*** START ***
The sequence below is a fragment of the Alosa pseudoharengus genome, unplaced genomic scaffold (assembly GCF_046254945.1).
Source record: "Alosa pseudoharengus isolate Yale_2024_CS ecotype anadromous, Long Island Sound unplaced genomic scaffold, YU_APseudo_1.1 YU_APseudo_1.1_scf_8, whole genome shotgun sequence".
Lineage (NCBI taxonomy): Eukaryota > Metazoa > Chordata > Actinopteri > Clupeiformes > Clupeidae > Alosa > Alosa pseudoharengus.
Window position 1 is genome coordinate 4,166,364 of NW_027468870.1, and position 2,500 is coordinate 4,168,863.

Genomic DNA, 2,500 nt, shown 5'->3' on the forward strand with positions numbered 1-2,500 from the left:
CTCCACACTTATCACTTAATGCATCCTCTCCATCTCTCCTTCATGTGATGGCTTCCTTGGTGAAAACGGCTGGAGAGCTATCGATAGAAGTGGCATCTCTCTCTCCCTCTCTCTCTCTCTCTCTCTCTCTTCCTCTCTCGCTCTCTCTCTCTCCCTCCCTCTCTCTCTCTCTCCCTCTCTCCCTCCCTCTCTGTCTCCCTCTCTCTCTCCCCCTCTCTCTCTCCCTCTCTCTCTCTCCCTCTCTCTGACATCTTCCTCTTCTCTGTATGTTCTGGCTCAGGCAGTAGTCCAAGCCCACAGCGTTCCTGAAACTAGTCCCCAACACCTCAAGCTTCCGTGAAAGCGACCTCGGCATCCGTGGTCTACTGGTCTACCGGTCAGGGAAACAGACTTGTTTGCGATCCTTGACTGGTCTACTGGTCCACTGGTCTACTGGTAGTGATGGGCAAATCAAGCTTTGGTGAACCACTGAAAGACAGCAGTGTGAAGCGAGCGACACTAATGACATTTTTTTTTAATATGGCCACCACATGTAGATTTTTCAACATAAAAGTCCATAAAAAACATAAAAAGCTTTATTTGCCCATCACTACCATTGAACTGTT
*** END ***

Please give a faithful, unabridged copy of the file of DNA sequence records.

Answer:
The sequence below is a fragment of the Alosa pseudoharengus genome, unplaced genomic scaffold (assembly GCF_046254945.1).
Source record: "Alosa pseudoharengus isolate Yale_2024_CS ecotype anadromous, Long Island Sound unplaced genomic scaffold, YU_APseudo_1.1 YU_APseudo_1.1_scf_8, whole genome shotgun sequence".
Lineage (NCBI taxonomy): Eukaryota > Metazoa > Chordata > Actinopteri > Clupeiformes > Clupeidae > Alosa > Alosa pseudoharengus.
Window position 1 is genome coordinate 4,166,364 of NW_027468870.1, and position 2,500 is coordinate 4,168,863.

Genomic DNA, 2,500 nt, shown 5'->3' on the forward strand with positions numbered 1-2,500 from the left:
CTCCACACTTATCACTTAATGCATCCTCTCCATCTCTCCTTCATGTGATGGCTTCCTTGGTGAAAACGGCTGGAGAGCTATCGATAGAAGTGGCATCTCTCTCTCCCTCTCTCTCTCTCTCTCTCTCTCTTCCTCTCTCGCTCTCTCTCTCTCCCTCCCTCTCTCTCTCTCTCCCTCTCTCCCTCCCTCTCTGTCTCCCTCTCTCTCTCCCCCTCTCTCTCTCCCTCTCTCTCTCTCCCTCTCTCTGACATCTTCCTCTTCTCTGTATGTTCTGGCTCAGGCAGTAGTCCAAGCCCACAGCGTTCCTGAAACTAGTCCCCAACACCTCAAGCTTCCGTGAAAGCGACCTCGGCATCCGTGGTCTACTGGTCTACCGGTCAGGGAAACAGACTTGTTTGCGATCCTTGACTGGTCTACTGGTCCACTGGTCTACTGGTAGTGATGGGCAAATCAAGCTTTGGTGAACCACTGAAAGACAGCAGTGTGAAGCGAGCGACACTAATGACATTTTTTTTTAATATGGCCACCACATGTAGATTTTTCAACATAAAAGTCCATAAAAAACATAAAAAGCTTTATTTGCCCATCACTACCATTGAACTGTT